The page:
Baptist Youth Campers Repair Lorton Homes

Baptist Youth Campers Repair Lorton Homes

Around 100 youth from all over Virginia are helping repair four houses in Lorton, including yard-clearing, roofing, flooring and other structural work.

Around 100 youth from all over Virginia are helping repair four houses in Lorton, including yard-clearing, roofing, flooring and other structural work. Photo by Tim Peterson.


A rear room in the house has significant water damage and a collapsed floor. By the end of the week, the Impact team expects to have it fully redone.

Jeff Moten started the week with 31 teenagers on his lawn. Baptist youth from around Virginia arrived at his Lorton property around 9 a.m. on Monday, July 13. By 10, they had cleared much of the natural overgrowth in his front and back yards, begun stripping his home’s roof and removing debris from a rear room where the floor had collapsed.

Moten has lived in the house 45 years, since his family moved there in 1970. Now living with a disability, he’s found it difficult to maintain the home. “I was the type that was always helping someone,” he said. “I’ve had a hard time asking for help.”

While he wouldn’t ask for himself, Moten said his mailman got in touch with Buck Rodgers of Virginia Baptists, who decides which houses will be taken on by “Impact” church youth service camps for repairs.

EACH SUMMER, Baptist youth from around Virginia participate in these local mission trips to repair or rebuild homes for people who need help. Referrals come from churches, the Department of Family Services and nonprofits such as the Lorton Community Action Center. Youth volunteer their time and actually pay to attend the mission trip. The camp also receives funding from the Northstar Church Network.

“We choose based on the amount of need,” said Rodgers, who is from Stafford. “This house is a true Impact project. It looks pretty bad, but I’ve seen worse. The good Lord is teaching us humility and perseverance this morning.”

Though they’re working on four sites in Lorton, all the youth and chaperones are spending the week at First Baptist Church of Springfield. They work from about 9 a.m. to about 4 p.m. each day, then return to the church to shower, eat, participate in a worship service and spend time with their home church groups.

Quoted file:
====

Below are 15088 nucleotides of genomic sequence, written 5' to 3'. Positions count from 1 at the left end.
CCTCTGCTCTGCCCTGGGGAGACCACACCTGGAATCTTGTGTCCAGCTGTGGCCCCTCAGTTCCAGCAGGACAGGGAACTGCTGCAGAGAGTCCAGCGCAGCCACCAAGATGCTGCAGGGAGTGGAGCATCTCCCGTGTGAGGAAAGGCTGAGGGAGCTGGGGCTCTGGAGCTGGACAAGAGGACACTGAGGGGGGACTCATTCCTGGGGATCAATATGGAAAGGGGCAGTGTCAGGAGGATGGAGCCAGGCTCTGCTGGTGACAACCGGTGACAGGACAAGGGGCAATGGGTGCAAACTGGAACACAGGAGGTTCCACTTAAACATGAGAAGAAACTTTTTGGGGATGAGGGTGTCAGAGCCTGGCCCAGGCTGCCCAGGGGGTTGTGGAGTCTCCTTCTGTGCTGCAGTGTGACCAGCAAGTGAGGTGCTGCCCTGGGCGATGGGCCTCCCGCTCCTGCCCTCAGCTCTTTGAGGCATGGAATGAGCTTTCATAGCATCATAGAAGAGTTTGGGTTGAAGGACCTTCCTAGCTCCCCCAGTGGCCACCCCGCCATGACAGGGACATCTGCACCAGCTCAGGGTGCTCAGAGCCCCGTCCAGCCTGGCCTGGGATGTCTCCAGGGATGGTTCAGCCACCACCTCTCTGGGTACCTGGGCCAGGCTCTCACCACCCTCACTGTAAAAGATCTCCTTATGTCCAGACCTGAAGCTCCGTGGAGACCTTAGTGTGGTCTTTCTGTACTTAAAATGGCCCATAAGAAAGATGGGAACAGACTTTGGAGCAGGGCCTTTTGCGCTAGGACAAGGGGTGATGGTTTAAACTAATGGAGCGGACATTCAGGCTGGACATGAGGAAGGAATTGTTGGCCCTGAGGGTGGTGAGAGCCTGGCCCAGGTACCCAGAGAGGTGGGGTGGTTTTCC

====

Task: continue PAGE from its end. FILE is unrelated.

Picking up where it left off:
Rising Lake Braddock Secondary School senior Megan Cloer of Burke was on the first team to tackle the roof of the Lorton home, removing old tiles and laying a new lining. Church youth campers repaired four Lorton homes in a week.

Lorton native Jeannine Purdy is with the Virginia Hills Baptist Church in Alexandria, which helped organize the camp and whose youth make up some of the participants.

“We know there are needs everywhere in our state, even in wealthy Northern Virginia, and want to be sure our youth understand that as well,” she said in an email.

Walking on to the site for the first time Monday morning, there was no mistaking work had to be done.

“You began to understand why we’re there,” said Diana Gilbert of Springfield, a chaperone with a daughter on the Impact team, “and what the need is.”

Megan Cloer of Burke recently became a member of First Baptist in Springfield after her family moved to Virginia two weeks ago from Jacksonville, Fla. She spent the morning on the roof, removing aged shingles. “It’s hard work,” she said, “but you see the difference we’re making in the homeowner’s life, serving him and serving God.”

“It’s the summer, it’s raining -- you’d think we would have a hard time getting kids to work,” said John Williams, a volunteer crew chief on the site, as he measured new floor boards with his sons Bryce and Seth. “The problem is getting them to not work, to come down off the roof. They’re ministering to the homeowner, working with him, interacting with him. The kids here are pretty awesome.”

Rising high school senior Will Lewis, of Chesterfield, helped take out the floor in the rear room. “I just like helping people in need,” he said. “It’s satisfying. And it’s great to take a break from the rest of life, to unplug.”

YOUTH PASTOR Danny Quirin of Roanoke is serving as the camp pastor for the week, delivering a sermon each night during the worship service. He’s been ministering to youth for over 30 years. The theme of the camp is “Just Because,” and his messages center around experiencing and sharing the love of God. The sentiment is meant to motivate the youth in their daily work on the job sites and in the future.

“You can’t give something you don’t have,” he said in his Monday night homily. Once you’ve experienced that love, he explained, the camp is about teaching youth to get in the habit and mentality of serving other people with love in their hearts.

When Quirin first saw the Lorton property, he thought, “Wow. Sometimes, you think truly the best thing for a house would be a match. But this house is going to be transformed. Then it will be, Wow, we did that. It’s such an awesome feeling.”